The inaugural U.S. Senior Women’s Open looked a lot like the U.S. Senior Open held two weeks ago. I’m not sure that’s a good thing.
Both tournaments are national championships and you want to see them paid the proper respect, even if the women only got four hours of airtime on the weekend. Sixty-seven-year-old Pat Bradley captured the importance of the tournament to the game’s legends when she said, “I’ve had this tournament on my calendar for 17 years.”
As a first-time event, the Senior Women’s Open presented a lot of unknowns for all involved – the U.S. Golf Association, Fox Sports, the players and the fans. How do you set up the course for such a varied field of players? Which players should the network focus on entering the tournament? And what is the tone of the event? We know it’s a national championship, but we also knew before the week began that many of the players would be ceremonial golfers who had missed their window to compete by 15 or 20 years.
Fox Sports anchor Shane Bacon probably got it right toward the end of Sunday’s coverage when he said, “It’s just as much a celebration for these players as it is a championship.”
I suspect that this is a championship that will only get better as players approaching senior status target it years in advance. But as a first-time event, the Senior Women’s Open probably merited different treatment than other USGA championships on Fox Sports’ schedule.
For example, as I was watching, I kept thinking about players I hadn’t seen in 10 years, if not longer. Even Laura Davies said, “Some players I hadn’t seen in 20 years.”
As I watched the four hours of coverage over the weekend, I felt as if Fox needed to reintroduce many of these players to us. That could have taken various forms: more player interviews, a few player features, even some graphics with bullet points on their careers when they were on camera.
When we saw players such as Trish Johnson, Danielle Ammaccapane and Liselotte Neumann, I kind of wanted to know what they’ve been doing since we last saw them a decade or more ago. We didn’t get anything like that.
We also didn’t need to see a feature on Chicago Cubs outfielder Ian Happ on Saturday, and we certainly didn’t need to see it repeated on Sunday. The feature itself was well-done, but poorly timed. The features needed to tell the stories of the women competing at Chicago Golf Club. Some viewers might consider a feature on a baseball player a sign that Fox is more interested in promoting its MLB coverage than its USGA package.
But there were some bright spots. Nicole Castrale had a good weekend following the leaders for Fox Sports, though I wish she would stop using clichés such as “calm, cool and collected.”
Her familiarity and friendships with the players translated into good information for the fans.
Castrale explained that Laura Davies tees off from a tuft of turf, rather than a tee, when she is play in a left-to-right wind. She said Trish Johnson described Ariya Jutanugarn as “the modern-day Laura Davies.” And Castrale shared a funny story about Davies practicing alone on the range after a round earlier in the week. “When has that ever happened?” Davies said to her.
Castrale also had good observations on Juli Inkster’s putting, noting that Inkster had warmed up putting cross-handed, then switched to a claw grip during the round. Castrale said Inkster had told her prior to the final round that she tightens up over putts inside 10 feet, and she offered an interesting theory as to why that is.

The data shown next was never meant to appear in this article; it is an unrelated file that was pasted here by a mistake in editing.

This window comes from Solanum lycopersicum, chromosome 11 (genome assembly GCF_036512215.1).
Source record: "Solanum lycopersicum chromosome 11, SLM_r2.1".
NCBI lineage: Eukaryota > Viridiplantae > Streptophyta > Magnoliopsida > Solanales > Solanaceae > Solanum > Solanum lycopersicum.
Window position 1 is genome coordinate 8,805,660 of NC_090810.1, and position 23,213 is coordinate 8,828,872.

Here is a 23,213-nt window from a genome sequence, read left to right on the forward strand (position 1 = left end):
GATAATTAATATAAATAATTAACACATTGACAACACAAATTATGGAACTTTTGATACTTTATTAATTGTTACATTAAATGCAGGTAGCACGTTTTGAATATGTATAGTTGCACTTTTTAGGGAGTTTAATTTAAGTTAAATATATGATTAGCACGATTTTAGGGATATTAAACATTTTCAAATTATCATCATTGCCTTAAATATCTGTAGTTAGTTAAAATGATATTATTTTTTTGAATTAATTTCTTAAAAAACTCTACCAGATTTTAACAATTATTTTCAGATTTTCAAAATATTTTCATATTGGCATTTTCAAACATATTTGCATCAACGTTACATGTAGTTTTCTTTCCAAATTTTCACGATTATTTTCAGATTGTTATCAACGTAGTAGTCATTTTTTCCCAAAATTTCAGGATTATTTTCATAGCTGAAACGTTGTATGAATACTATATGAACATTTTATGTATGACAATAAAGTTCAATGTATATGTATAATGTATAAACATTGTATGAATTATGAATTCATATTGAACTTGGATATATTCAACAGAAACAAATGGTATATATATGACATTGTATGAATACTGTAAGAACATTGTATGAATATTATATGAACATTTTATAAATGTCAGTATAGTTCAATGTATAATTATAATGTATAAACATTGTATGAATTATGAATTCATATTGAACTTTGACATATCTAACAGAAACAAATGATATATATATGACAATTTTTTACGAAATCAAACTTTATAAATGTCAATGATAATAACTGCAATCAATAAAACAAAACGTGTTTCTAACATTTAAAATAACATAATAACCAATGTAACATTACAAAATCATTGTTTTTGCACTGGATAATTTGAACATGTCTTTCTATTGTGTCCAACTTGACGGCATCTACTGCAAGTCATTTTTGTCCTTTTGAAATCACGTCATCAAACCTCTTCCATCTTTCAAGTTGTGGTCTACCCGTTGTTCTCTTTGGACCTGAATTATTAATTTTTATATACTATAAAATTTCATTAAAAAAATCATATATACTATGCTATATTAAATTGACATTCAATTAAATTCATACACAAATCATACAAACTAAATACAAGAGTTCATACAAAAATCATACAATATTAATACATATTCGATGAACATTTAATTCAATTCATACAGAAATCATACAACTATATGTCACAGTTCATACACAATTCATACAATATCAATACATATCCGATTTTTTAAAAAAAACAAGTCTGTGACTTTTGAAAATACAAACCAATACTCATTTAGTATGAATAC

“The thing I find interesting is when she’s on the practice putting green prior to the round, she’s real free and doesn’t use a line on her golf ball,” Castrale said. “But she gets out here and she gets very precise, needs to make sure that the line (on her ball) is set up exactly where she wants to start it. That, in itself, definitely makes her a little more tight.”
Castrale also shared this story from Inkster’s practice session: “When we were on the practice putting green, she made about six five-footers and three 15-footers in a row, and she looked at me and said, ‘Why isn’t it that easy out there?’”
The view from Scotland
- If Brandon Stone’s decisive eagle putt on No. 16 at the Scottish Open didn’t underscore the value of the putting line, I don’t know what will. We saw the firm putting line to the hole and also the lag line. Stone’s putt perfectly tracked the lag line and died in the cup.
- NBC has a habit of replaying a shot, from the exact same angle that we just saw it, right after we saw it. Early Sunday we saw Rickie Fowler make a long par putt from the fringe on No. 1; then we saw it again, from the same angle. Moments later we saw Aaron Rai make an eagle putt on No. 2; then we saw it again, from the same angle. In the era of DVRs, this seems like an anachronism. There might have been some value if we had seen those putts from different angles, but there was nothing to be gained replaying the exact same shot we just saw.
- NBC used a graphic that looked like streaks of light pouring down from the heavens to illuminate a couple of greens on long shots from the tees. I’m not sure if the streaks of light were necessary, but the illumination was pretty cool.
- I hate to keep banging on the same drum, but NBC needs to get more aggressive in its use of shot-tracing technology. The lack of tracers was especially evident as shots disappeared into the gray skies above Gullane Golf Club. Fox Sports put a big emphasis on tracers when it began covering golf in 2015, and CBS followed suit. NBC, by contrast, uses tracers sporadically. The network is going to have to accept the fact that shot-tracing isn’t new technology, it’s now standard technology. Gwk